The Causation Requirement:
Fleshner v. Pepose Vision Institute, P.C.
Before the Missouri Supreme Court’s opinion in Fleshner v. Pepose Vision Institute, P.C., 304 S.W.3d 81 (Mo. banc 2010), the Eastern District of the Missouri Court of Appeals had held the protected action, which was necessary to sustain the cause of action, had to be shown to be the exclusive cause of the employee’s discharge. Lynch v. Blanke Baer & Bowey Krimko, Inc., 901 S.W.2d 147 (Mo. App. E.D. 1995). The Western District of the Missouri Court of Appeals had not specifically disagreed, but had questioned the Eastern District’s analysis and suggested the appropriate language for a jury instruction was that the termination occurred “because of” the employee’s protected conduct. Brenneke v. Dept. of Mo., Veterans of Foreign Wars, 984 S.W.2d 134 (Mo. App. W.D. 1998).
The Supreme Court resolved this conflict by overturning both district’s cases and holding the appropriate causation standard is the “contributing factor” analysis, which it created to apply to MHRA actions in the controversial opinion, Daugherty v. City of Maryland Heights, 231 S.W.3d 814 (Mo. banc 2007). The Court’s decision marks a significant departure from both appellate court decisions and dramatically weakens the causation requirement adopted by the Eastern District.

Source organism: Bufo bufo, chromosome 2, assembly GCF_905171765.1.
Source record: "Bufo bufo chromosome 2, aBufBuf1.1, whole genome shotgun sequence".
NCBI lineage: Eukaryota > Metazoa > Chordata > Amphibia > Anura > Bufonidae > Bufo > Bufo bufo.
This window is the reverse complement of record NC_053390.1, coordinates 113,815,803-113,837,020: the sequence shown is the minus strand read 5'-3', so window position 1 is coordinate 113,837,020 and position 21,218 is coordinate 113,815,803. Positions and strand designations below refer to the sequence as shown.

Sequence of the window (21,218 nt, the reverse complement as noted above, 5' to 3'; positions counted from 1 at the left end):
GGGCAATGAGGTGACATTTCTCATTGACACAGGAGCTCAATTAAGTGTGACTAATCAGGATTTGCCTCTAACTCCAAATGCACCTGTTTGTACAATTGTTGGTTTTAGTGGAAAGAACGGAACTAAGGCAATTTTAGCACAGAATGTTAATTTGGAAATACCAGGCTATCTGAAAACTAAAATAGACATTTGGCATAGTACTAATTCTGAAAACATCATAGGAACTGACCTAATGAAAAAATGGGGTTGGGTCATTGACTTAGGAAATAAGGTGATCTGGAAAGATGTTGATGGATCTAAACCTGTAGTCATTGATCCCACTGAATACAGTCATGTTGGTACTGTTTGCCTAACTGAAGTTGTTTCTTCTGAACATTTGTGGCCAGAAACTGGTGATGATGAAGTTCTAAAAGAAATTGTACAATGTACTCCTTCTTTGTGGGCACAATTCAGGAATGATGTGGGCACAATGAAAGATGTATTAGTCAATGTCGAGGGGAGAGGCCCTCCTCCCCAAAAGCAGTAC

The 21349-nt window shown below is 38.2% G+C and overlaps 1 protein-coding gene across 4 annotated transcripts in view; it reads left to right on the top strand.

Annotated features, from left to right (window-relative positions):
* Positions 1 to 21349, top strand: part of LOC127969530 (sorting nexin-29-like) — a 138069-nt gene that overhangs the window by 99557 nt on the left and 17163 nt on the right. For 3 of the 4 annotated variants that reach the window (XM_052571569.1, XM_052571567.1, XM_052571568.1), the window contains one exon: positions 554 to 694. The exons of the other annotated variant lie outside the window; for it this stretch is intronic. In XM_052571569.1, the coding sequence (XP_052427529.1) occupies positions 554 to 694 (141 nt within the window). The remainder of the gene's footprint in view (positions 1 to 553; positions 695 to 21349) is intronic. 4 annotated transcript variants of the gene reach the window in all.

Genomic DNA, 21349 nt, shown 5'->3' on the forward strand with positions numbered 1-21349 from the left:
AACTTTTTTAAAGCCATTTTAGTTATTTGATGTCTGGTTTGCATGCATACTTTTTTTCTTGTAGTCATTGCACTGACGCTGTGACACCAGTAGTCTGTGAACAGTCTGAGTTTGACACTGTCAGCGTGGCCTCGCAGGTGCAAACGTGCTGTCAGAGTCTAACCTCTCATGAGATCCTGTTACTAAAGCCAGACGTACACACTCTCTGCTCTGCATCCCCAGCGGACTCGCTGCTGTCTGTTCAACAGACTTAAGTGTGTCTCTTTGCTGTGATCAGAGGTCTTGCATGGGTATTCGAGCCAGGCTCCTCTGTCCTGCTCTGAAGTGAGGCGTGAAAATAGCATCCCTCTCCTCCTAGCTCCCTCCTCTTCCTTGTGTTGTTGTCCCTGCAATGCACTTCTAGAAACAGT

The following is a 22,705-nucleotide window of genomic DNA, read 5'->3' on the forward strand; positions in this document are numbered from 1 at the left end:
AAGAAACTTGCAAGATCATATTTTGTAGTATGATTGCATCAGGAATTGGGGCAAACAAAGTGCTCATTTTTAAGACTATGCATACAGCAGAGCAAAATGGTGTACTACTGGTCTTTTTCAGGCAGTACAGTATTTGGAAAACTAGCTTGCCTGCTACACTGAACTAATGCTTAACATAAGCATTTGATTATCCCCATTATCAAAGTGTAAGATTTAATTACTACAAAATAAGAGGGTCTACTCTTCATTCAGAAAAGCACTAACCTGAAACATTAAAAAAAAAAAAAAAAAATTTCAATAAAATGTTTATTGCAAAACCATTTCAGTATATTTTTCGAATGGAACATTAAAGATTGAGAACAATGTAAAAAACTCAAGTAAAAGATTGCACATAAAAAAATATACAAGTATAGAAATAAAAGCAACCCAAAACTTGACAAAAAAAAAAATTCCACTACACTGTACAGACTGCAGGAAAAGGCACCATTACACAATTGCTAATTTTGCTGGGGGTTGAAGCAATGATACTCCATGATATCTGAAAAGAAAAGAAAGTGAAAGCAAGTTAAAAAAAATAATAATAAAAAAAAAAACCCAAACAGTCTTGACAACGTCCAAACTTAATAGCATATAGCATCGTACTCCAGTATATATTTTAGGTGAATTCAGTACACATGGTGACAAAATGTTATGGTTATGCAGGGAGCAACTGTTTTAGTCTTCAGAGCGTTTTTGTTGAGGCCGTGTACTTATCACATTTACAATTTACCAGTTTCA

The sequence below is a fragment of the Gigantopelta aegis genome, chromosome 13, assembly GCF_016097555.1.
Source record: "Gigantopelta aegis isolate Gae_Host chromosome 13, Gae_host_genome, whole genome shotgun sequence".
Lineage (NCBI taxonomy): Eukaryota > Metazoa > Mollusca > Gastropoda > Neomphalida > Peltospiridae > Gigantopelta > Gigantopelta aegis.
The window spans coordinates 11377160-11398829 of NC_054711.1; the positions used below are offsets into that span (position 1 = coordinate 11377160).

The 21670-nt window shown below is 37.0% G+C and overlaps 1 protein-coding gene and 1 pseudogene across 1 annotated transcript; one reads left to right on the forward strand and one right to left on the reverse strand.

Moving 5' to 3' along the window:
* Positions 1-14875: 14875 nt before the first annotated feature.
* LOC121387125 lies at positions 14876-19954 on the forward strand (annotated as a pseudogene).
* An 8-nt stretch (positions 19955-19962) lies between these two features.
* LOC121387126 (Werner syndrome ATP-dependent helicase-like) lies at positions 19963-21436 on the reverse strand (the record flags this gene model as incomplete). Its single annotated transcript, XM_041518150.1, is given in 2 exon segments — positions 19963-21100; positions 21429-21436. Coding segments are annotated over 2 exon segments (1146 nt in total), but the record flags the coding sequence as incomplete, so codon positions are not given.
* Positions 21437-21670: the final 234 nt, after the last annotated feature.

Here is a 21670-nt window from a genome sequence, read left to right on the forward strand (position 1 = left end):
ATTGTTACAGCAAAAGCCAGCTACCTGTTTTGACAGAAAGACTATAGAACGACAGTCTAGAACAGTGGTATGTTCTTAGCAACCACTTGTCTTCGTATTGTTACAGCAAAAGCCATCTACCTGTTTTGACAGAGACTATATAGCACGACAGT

The Supreme Court reasoned that exclusive causation is not the proper standard in these cases because it would deter employees from reporting their employers’ violations of the law or from refusing to violate the law themselves. The Court noted the “because of” standard is used in federal jury instructions and observed that the standard reflects the general federal standard for Title VII cases that the conduct be the “motivating factor” in the discharge. The Court also rejected the “motivating factor” standard without detailed explanation, as it did in Daugherty. Instead, the Court held the “contributing factor” standard, as applied in MHRA cases, should be applied in all future wrongful discharge claims based on public policy violations.